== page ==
Triple Major Daniel Gurevich Represents Georgia Tech with Top USG Academic Honor
Daniel Gurevich's 2020 is off to a great start. Gurevich is the recipient of a University System of Georgia's Academic Recognition Day Award for his work on completing bachelors degrees in three majors: mathematics, physics, and industrial and systems engineering. The May candidate for graduation is also an international chess master.
Daniel Gurevich, a triple-major undergrad and international chess master, receives 2020 USG Academic Recognition Day Award
What's it like to work on three bachelor’s degrees at once? For Daniel Gurevich, it's a balance of hard work, gratitude, connecting the dots across distant scientific fields, and setting aside time to connect with fellow students — and chessplayers.
Gurevich, who has already won a raft of academic achievement awards while at Georgia Tech, is one of 26 winners of the 2020 University System of Georgia (USG) Academic Recognition Day Award for his progress in completing bachelor degrees in the Schools of Physics, Mathematics, and Industrial & Systems Engineering. Gurevich is the only Georgia Tech student recognized for the award.
A candidate for May 2020 graduation, Gurevich has already published four papers in peer-reviewed scientific journals, and aspects of his research have been presented at conferences in Germany, Spain, France, Utah, and Colorado.
As if all that isn’t enough to keep an ambitious student busy, Gurevich is also an International Master in chess. He started pitting pawns and bishops against each other at age 5 and won his first national title at age 6. He’s twice conquered the SuperNationals, an all-star-style tournament of the top U.S. players in grades K-12 that’s held every four years. After he won the Georgia State Championship in 2015, he became an International Master.
A cherished memory for Gurevich? Meeting chess legend Garry Kasparov at age 11. “I had made it to the top board of the elementary school championship and Kasparov was making my ceremonial first move,” he remembers. “It was very inspiring to have the chance to talk to my chess idol so early in my chess career, and I ended up winning both of my games the next day and became the national champion.”
Gurevich, who was nominated by both the College of Sciences and the College of Engineering for the Academic Recognition Day Award, is also a National Merit Scholar and a National AP Scholar. He attended Georgia Tech as a President’s Gold Scholar. During his time at the Institute, he received the Presidential Undergraduate Research Award (PURA), the College of Sciences’ Roger M. Wartell and Stephen E. Brossette Award for Multidisciplinary Studies in Biology, the A. Joyce Nickelson and John C. Sutherland Undergraduate Research Award, the School of Physics’ Letson Undergraduate Research Scholarship, and the Institute for Bioengineering and Bioscience’s Petit Undergraduate Research Scholarship.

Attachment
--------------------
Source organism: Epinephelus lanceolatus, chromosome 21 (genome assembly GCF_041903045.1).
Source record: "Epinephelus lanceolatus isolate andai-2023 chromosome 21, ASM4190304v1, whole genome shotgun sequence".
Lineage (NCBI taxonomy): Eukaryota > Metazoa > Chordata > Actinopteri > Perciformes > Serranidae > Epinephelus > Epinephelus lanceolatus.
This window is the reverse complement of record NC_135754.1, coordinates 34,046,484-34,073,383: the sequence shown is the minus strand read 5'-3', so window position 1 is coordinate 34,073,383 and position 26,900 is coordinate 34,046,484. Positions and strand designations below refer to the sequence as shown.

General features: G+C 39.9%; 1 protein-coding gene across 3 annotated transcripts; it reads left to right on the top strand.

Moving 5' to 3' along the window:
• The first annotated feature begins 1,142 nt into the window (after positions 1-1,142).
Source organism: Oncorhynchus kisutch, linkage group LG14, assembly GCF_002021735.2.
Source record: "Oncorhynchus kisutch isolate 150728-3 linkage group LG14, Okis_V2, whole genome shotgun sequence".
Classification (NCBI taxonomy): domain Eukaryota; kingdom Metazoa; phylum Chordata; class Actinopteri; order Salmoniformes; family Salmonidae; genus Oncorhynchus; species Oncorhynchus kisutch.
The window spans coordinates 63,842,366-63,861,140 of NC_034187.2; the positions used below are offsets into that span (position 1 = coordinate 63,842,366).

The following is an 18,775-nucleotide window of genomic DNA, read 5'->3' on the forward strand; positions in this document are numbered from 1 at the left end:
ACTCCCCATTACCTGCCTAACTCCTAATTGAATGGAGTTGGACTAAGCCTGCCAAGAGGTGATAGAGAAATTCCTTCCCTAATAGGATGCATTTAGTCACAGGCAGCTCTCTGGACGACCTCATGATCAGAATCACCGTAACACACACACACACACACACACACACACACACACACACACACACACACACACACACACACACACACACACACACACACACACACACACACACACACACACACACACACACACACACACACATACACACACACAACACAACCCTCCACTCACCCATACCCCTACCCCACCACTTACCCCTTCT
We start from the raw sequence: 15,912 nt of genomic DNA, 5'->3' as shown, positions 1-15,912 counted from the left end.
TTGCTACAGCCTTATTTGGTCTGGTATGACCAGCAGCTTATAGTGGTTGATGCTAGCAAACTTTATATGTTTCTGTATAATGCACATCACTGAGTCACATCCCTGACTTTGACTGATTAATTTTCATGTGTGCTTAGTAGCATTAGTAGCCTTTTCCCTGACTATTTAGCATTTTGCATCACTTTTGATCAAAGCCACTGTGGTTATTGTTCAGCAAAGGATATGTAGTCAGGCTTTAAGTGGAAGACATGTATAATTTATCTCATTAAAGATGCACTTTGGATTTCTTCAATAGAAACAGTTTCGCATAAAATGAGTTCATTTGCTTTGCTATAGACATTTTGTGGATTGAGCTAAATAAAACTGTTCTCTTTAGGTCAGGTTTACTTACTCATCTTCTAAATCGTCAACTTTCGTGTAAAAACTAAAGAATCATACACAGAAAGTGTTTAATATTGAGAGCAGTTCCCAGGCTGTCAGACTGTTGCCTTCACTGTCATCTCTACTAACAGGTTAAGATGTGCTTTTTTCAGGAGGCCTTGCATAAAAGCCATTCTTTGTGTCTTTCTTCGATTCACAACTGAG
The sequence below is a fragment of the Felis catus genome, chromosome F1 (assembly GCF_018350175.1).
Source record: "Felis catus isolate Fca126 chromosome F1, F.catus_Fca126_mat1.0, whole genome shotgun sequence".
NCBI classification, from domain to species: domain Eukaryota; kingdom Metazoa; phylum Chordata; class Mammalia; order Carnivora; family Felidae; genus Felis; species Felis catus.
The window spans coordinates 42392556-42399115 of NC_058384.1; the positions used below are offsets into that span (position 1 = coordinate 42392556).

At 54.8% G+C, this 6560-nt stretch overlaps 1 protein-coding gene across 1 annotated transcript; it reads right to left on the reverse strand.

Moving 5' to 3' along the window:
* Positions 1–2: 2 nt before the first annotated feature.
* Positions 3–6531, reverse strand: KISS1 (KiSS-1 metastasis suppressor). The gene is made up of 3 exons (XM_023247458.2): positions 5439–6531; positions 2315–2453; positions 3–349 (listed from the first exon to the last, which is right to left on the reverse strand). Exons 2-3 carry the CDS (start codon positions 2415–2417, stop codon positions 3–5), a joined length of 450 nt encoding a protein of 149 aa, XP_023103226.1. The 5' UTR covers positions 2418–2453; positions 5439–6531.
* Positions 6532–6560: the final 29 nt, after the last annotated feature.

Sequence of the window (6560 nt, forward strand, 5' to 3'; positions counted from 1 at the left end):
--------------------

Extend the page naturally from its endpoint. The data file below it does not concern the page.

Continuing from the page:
“Getting this award was wonderful and unexpected news," Gurevich says. “It really means a lot to me to have been selected out of so many outstanding students at Georgia Tech, and I am very honored to have the results of my hard work recognized. I'm grateful for all of the support I have received from the Georgia Tech community, particularly my professors and advisors.”
Gurevich has also tried to pass along his love of chess to younger students. He co-founded Chess Advantage, which provides after-school chess instruction and private coaching in the greater Atlanta area. He also wrote the Q&A column in Chess Life Kids, the publication of the United States Chess Federation (US Chess) for age 12 and under, which has more than 10,000 subscribers.
Gurevich, who is set to graduate in May 2020, will pursue a Ph.D. in applied mathematics in the fall. “My goal is to teach and perform research as a professor, looking for new ways to use mathematical tools to advance our understanding of fields like physics and biology. My education at Georgia Tech has given me the opportunity to acquire a very broad skill set that is extremely valuable for an academic career. I have always appreciated how math helps us find connections between seemingly distant scientific areas.”
From the USG website:
Academic Recognition Day began 32 years ago as a celebration of Georgia students’ academic achievement. Each of the system’s institutions selected a student with a 4.0 GPA who also reflects the system’s best qualities. They aim to strive for excellence and have the ability to share knowledge in various areas of expertise.The honorees receive a resolution from the Georgia House of Representatives along with a letter of commendation from USG Chancellor Steve Wrigley.